As Clinton calls on Iran to release US journalist, commentators decry 'farce'
The most unique explanation for the conviction of Roxana Saberi on espionage charges may be an allegory about US, Russian, and Iranian intelligence services hunting for a rabbit.
US Secretary of State Hillary Clinton called Monday for Iran to release journalist Roxana Saberi immediately, telling reporters at the State Department that the espionage charges levied against her were "baseless":Skip to next paragraph
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She has been subjected to a process that has been non-transparent, unpredictable [and] arbitrary.... We hope that actions will be taken as soon as possible by the authorities in Iran, including the judiciary, to bring about the speedy release of Miss Saberi and her return home.
Earlier Monday, Iran’s Judiciary Chief Mahmoud Hashemi Shahroudi had called for a quick consideration of Saberi's appeal, after she was convicted Saturday and sentenced to eight years in jail.
His demand came a day after US President Barack Obama said he was “deeply disappointed” by the sentence and Iranian President Mahmoud Ahmadinejad intervened, asking the judiciary to ensure the Iranian-American’s full legal rights – as The Christian Science Monitor reported Sunday:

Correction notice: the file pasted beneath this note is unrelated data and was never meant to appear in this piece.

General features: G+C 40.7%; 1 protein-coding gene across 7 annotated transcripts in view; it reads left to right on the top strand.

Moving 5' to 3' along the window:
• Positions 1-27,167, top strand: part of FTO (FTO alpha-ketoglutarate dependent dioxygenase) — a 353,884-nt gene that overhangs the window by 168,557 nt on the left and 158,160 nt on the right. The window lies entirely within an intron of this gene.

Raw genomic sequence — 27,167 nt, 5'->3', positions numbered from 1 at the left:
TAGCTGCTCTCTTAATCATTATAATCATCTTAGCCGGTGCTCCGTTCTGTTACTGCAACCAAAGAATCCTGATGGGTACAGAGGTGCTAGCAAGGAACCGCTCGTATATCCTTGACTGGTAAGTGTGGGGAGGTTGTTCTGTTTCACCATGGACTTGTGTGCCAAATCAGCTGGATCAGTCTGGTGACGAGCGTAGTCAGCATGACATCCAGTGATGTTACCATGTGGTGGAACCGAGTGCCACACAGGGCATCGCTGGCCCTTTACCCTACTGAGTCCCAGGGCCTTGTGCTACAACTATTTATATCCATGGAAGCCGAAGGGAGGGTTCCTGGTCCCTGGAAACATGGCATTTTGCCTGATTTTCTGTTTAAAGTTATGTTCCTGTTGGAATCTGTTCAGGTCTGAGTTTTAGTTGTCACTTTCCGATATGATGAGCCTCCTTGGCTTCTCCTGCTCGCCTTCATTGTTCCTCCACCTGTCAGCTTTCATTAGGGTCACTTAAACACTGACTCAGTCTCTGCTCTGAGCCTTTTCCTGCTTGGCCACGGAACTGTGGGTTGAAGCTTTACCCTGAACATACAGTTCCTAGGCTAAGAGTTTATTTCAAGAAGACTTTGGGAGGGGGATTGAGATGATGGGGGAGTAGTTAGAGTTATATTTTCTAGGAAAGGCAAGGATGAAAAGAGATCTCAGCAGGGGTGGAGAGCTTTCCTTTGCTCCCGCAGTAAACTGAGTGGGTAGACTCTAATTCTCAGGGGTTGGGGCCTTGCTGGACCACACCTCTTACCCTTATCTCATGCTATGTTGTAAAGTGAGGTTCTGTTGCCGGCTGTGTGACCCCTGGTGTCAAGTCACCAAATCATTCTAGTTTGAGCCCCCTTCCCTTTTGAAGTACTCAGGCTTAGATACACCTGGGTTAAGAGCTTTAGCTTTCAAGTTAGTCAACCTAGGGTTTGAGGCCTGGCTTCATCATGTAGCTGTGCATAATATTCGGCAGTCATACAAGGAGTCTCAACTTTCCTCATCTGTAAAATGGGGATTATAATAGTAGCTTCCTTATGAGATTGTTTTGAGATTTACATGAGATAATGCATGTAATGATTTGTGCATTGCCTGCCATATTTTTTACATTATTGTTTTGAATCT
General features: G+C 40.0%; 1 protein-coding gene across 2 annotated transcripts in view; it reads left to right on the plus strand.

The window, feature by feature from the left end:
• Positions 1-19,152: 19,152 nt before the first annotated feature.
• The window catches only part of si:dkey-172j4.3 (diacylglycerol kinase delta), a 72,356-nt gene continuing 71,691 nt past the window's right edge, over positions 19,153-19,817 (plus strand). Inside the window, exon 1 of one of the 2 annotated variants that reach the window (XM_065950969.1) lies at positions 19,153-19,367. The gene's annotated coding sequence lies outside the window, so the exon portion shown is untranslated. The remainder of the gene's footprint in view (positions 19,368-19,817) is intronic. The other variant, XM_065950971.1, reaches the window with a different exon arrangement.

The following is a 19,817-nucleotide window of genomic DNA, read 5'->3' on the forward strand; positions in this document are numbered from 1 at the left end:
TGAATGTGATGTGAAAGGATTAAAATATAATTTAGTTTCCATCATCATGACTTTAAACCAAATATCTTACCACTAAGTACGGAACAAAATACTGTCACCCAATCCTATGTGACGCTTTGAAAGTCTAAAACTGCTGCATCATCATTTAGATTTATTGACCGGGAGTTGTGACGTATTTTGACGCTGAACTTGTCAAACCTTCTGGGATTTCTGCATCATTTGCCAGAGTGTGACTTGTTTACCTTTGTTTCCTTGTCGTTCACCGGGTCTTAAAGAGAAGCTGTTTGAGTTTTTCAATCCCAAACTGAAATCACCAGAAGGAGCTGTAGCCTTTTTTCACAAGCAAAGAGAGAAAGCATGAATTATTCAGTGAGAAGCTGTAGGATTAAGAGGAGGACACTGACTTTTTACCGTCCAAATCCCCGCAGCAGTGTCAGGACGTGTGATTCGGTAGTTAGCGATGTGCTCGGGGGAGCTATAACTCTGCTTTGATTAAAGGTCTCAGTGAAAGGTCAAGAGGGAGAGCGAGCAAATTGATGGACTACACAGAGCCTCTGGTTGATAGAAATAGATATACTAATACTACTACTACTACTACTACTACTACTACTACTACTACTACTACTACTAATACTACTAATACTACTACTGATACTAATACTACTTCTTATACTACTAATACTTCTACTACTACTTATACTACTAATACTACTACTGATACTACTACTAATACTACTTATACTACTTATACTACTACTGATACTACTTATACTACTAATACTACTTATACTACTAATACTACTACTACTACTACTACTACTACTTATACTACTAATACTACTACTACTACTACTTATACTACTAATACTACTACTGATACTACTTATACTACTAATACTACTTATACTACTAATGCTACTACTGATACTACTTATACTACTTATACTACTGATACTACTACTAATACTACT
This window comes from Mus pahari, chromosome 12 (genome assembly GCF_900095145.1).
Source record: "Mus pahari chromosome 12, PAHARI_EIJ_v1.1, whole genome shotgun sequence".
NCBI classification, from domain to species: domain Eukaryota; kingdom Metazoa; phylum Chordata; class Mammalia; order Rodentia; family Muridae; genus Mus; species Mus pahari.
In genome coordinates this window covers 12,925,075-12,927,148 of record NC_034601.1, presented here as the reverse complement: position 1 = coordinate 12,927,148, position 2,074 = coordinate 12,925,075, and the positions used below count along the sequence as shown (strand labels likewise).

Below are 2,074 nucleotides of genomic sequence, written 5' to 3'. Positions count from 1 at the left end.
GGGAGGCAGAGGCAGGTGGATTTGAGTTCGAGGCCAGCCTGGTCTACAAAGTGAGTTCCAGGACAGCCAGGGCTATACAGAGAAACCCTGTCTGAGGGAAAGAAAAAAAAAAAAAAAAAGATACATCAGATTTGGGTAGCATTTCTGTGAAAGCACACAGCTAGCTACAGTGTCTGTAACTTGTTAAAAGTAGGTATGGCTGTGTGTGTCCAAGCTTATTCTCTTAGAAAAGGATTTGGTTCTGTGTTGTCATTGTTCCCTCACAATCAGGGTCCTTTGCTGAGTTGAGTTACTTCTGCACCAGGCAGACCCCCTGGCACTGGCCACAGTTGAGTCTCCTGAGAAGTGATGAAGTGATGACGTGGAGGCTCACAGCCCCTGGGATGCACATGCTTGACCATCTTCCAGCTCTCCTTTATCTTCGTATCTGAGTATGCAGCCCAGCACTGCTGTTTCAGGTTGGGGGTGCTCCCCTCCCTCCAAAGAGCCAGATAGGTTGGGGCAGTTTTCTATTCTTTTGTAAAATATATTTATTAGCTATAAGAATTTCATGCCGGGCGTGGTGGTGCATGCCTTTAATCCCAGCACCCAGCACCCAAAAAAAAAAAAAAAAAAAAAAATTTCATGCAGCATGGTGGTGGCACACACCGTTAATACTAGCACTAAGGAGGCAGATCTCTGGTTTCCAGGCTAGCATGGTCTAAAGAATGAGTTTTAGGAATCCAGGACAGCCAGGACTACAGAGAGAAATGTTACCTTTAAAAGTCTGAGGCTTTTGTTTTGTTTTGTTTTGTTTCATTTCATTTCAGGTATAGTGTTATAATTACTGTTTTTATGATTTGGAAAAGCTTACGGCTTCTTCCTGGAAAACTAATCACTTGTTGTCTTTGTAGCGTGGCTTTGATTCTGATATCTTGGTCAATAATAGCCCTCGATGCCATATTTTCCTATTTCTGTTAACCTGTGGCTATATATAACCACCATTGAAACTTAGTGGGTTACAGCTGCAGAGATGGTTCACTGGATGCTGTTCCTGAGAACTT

Analysts say the timing of Saberi's arrest in late January and the severity of her sentence – ordered after a closed-door trial that began last Monday – is no coincidence, and may be an effort by right-wing factions in Iran to complicate or disrupt chances of talks between the US and Iran. Or, it may be to improve Iran's negotiating position in any future talks.
While news reports have cautiously explored Iran’s motives for charging Ms. Saberi, a former beauty queen who was studying for her third master’s degree, many Western commentators have been swift to condemn the 'farce,' as a New York Times editorial called it.
An allegory: Iran, the US, and Russia on a rabbit hunt
The most unique explanation – at least in the Western press – may well come from Omid Memarian, a blogger and World Peace Fellow at the UC Berkeley Graduate School of Journalism. He offers the following allegory, saying “practically anyone in Iran who has anything to do with politics knows this story”:
Once there was a competition between Iran, the U.S. and Russia's intelligence services. The challenge was; who could find a rabbit in the Amazon in the shortest amount of time. The Russians do their very best and they bring the rabbit back in three days. The Americans use their entire cutting edge satellite technology and they find the rabbit in 2 days. The Iranians come back after 24 hours with a bear. The Americans and the Russians say to Iranians "But that's not a rabbit! Where is the rabbit?" And the Iranians say, "Ask the bear." And the bear says, "I am the rabbit. Believe me, I am the rabbit."